Teammates and opponents, coaches and NFL executives, even most fans recognize that Tom Brady has nothing left to prove.
There might be one dissenting voice: Brady himself.
Maybe that’s why in the midst of the disappointment — and some discontent — with how the Patriots’ season ended and how he performed in the second half of the schedule, Brady came pretty close to guaranteeing he will be back for a 21st season. At age 43.
Asked about retirement following the wild-card loss to the Texans, Brady said, “I would say it’s pretty unlikely, but, yeah, hopefully unlikely.”
Later, to another question about his plans, Brady added:
“Again, I don’t want to get too much into the future and stuff. I mean, this team has fought hard. We battled every day, we tried to get better, we worked hard to improve, and I was proud to be a part of this team. Not only this year, but every year.
“Again, I just don’t know what’s going to happen and I’m not going to predict it. No one needs to make choices at this point. I love playing football, I love playing for this team. I’ve loved playing for this team for two decades and winning a lot of games. And again, I don’t know what it looks like moving forward, so we’ll just take it day by day.”
Brady doesn’t need football any longer from a success standpoint. Not with a record six Super Bowl rings, four MVP honors in the big game, and three league MVP awards. Five years after he has retired, he’ll be feted in Canton, Ohio as a first-ballot Hall of Famer.
He doesn’t need the money, either.
What he seems to require, like so many star athletes, is the competition that spices his existence. The adrenaline explosions. The challenges.
The locker room rapport. The practices. The game planning.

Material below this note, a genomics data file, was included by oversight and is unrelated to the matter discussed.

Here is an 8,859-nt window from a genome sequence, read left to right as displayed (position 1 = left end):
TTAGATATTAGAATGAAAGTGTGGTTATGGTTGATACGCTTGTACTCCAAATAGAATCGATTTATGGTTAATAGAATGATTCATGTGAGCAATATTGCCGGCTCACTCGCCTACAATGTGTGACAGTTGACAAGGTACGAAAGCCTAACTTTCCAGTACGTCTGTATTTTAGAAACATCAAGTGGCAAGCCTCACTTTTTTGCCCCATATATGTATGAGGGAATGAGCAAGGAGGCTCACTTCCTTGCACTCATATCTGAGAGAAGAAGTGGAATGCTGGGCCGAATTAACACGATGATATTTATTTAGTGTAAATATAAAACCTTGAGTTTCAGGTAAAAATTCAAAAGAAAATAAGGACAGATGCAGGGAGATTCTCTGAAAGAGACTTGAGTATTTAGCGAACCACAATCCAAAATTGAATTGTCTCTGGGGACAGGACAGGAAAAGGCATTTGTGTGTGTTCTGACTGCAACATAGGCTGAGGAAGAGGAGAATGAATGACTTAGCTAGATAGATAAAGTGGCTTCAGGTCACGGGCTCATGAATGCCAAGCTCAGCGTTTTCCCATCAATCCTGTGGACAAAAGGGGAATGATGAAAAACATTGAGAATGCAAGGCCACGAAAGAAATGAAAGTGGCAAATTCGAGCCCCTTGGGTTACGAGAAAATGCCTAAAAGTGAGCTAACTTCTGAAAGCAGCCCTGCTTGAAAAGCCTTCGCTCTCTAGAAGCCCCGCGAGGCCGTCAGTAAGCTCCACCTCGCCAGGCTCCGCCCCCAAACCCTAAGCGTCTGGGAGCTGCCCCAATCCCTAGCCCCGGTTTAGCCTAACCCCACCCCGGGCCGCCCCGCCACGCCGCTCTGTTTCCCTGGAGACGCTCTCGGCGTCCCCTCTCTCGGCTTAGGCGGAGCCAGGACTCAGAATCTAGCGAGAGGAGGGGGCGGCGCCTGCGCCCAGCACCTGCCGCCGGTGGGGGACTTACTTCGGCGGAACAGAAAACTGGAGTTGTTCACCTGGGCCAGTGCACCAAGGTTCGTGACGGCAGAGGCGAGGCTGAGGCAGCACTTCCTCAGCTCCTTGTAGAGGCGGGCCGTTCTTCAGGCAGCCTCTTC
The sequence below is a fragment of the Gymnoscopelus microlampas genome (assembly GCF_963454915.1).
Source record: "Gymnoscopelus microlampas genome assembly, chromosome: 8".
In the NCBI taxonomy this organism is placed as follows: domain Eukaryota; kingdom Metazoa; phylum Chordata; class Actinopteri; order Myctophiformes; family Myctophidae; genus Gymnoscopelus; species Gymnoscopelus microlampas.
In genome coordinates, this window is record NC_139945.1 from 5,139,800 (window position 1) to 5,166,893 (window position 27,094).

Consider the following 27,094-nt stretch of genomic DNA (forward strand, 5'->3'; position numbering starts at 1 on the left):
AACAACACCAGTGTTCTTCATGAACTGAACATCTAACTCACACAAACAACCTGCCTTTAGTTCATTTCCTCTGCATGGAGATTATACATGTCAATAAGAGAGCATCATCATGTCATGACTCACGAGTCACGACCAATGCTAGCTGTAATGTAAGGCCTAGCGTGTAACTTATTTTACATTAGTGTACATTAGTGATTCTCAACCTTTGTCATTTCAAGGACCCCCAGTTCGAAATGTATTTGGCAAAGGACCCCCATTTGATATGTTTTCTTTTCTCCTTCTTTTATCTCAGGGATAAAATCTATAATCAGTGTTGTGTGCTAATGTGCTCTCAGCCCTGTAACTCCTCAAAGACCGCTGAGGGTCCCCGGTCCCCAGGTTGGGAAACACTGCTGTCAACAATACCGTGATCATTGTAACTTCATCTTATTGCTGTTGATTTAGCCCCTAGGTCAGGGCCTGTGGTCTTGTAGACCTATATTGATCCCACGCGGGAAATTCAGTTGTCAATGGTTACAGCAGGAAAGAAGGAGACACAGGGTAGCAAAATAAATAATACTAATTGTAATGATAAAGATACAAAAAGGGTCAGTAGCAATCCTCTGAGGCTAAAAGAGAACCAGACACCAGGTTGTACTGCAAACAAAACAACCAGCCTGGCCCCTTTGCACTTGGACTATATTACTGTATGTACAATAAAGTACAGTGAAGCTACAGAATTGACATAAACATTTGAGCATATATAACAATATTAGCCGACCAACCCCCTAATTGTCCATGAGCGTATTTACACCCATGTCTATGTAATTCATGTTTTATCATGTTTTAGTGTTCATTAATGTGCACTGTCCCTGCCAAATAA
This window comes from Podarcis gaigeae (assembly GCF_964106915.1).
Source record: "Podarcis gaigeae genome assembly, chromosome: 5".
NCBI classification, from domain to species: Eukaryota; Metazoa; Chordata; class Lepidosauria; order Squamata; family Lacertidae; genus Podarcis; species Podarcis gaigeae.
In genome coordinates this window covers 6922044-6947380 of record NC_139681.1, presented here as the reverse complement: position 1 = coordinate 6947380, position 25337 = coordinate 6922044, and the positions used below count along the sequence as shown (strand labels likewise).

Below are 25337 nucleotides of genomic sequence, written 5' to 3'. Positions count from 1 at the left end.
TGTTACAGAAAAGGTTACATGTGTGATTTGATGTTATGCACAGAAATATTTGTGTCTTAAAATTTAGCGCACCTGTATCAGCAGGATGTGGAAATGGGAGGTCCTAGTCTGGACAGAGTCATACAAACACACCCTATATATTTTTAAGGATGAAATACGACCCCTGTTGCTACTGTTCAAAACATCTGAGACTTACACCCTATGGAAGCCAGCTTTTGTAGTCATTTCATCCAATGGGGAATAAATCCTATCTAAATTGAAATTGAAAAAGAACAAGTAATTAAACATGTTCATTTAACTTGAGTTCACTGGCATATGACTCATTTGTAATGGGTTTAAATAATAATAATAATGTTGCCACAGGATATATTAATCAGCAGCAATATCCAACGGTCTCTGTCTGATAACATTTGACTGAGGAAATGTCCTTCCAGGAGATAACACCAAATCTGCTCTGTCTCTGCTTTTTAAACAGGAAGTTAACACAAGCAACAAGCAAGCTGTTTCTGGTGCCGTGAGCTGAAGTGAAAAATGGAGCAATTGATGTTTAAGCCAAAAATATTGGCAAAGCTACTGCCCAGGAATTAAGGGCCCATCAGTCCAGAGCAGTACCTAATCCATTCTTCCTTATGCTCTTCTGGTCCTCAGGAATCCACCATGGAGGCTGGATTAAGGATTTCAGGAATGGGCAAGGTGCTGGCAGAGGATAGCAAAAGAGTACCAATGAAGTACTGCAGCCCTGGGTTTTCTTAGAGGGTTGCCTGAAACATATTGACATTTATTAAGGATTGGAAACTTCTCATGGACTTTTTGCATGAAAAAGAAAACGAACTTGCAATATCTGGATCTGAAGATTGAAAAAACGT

Brady surely knows there are few, if any, replacements outside of the game once he leaves the sport for good. Unlike the man he is most compared to among his contemporaries, Peyton Manning, Brady doesn’t fit the off-field celebrity role Manning has embraced so well.
So, barring physical ailments — and few football players ever have taken care of themselves the way Brady has — another year at the helm of the Patriots or another team appears doable. Here’s a peek into which uniform Brady could wind up in for 2020.
Obviously, remaining where he has spent the last two decades not only as the face of the franchise but for several years the face of the league is most logical. Or is it?
Maybe Brady would like to try replicating his New England successes with another coach. In part to show he can reach the top in a different system and a different city. In part to display that the Patriots’ dynastic run was built on his brilliance more than anything.
Should he return to Foxborough, Brady can name his price. Does anyone see owner Robert Kraft balking? Especially after some of the “hometown discounts” Brady allegedly took in past negotiations?
He also would be wise to insist on better personnel around him after the drop-off in talent level at receiver and on the offensive line this season.
Brady is a California guy; sure, it’s NoCal, but he and his wife, super model Gisele Bundchen, would seem a perfect fit in SoCal.
Philip Rivers comes off one of his worst seasons and the Chargers could be ready to move on from their long-time QB. Plus, what better way to move into their new home? They will be overshadowed by the Rams in SoFi Stadium — except with Brady behind center.
Brady could play and tutor Joe Burrow. Nah, he’s not likely to touch the NFL’s worst team.
Brady at 53 might be more reliable than Mitchell Trubisky was this season. And, like New England, Chicago has a top-shelf defense.
Maybe Dak Prescott isn’t the answer to America’s Team’s nearly quarter-century Super Bowl drought. We all know how much Jerry Jones likes to create headlines. What a doozy that would be in Big D.